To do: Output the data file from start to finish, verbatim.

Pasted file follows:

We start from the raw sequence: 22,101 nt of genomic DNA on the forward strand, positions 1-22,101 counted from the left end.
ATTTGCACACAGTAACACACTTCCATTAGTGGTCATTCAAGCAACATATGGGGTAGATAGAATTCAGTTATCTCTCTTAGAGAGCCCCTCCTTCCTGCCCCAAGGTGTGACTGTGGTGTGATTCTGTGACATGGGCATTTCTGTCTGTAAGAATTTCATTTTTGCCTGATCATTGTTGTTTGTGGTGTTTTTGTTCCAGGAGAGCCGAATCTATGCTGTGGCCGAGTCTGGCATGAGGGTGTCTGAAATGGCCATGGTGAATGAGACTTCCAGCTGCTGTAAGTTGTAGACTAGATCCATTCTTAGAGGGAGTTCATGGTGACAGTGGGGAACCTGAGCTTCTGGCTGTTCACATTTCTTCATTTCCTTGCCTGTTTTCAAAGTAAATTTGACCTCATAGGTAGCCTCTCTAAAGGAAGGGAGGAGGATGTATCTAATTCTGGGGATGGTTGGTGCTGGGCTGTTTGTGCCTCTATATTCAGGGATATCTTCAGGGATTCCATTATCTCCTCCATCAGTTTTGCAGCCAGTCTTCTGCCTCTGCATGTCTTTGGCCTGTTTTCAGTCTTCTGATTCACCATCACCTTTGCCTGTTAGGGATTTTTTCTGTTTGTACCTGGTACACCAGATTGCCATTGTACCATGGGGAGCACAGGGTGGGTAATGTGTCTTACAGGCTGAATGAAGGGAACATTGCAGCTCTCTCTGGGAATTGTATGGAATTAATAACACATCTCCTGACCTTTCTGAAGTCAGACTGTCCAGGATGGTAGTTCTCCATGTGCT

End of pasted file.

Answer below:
We start from the raw sequence: 22,101 nt of genomic DNA on the forward strand, positions 1-22,101 counted from the left end.
ATTTGCACACAGTAACACACTTCCATTAGTGGTCATTCAAGCAACATATGGGGTAGATAGAATTCAGTTATCTCTCTTAGAGAGCCCCTCCTTCCTGCCCCAAGGTGTGACTGTGGTGTGATTCTGTGACATGGGCATTTCTGTCTGTAAGAATTTCATTTTTGCCTGATCATTGTTGTTTGTGGTGTTTTTGTTCCAGGAGAGCCGAATCTATGCTGTGGCCGAGTCTGGCATGAGGGTGTCTGAAATGGCCATGGTGAATGAGACTTCCAGCTGCTGTAAGTTGTAGACTAGATCCATTCTTAGAGGGAGTTCATGGTGACAGTGGGGAACCTGAGCTTCTGGCTGTTCACATTTCTTCATTTCCTTGCCTGTTTTCAAAGTAAATTTGACCTCATAGGTAGCCTCTCTAAAGGAAGGGAGGAGGATGTATCTAATTCTGGGGATGGTTGGTGCTGGGCTGTTTGTGCCTCTATATTCAGGGATATCTTCAGGGATTCCATTATCTCCTCCATCAGTTTTGCAGCCAGTCTTCTGCCTCTGCATGTCTTTGGCCTGTTTTCAGTCTTCTGATTCACCATCACCTTTGCCTGTTAGGGATTTTTTCTGTTTGTACCTGGTACACCAGATTGCCATTGTACCATGGGGAGCACAGGGTGGGTAATGTGTCTTACAGGCTGAATGAAGGGAACATTGCAGCTCTCTCTGGGAATTGTATGGAATTAATAACACATCTCCTGACCTTTCTGAAGTCAGACTGTCCAGGATGGTAGTTCTCCATGTGCT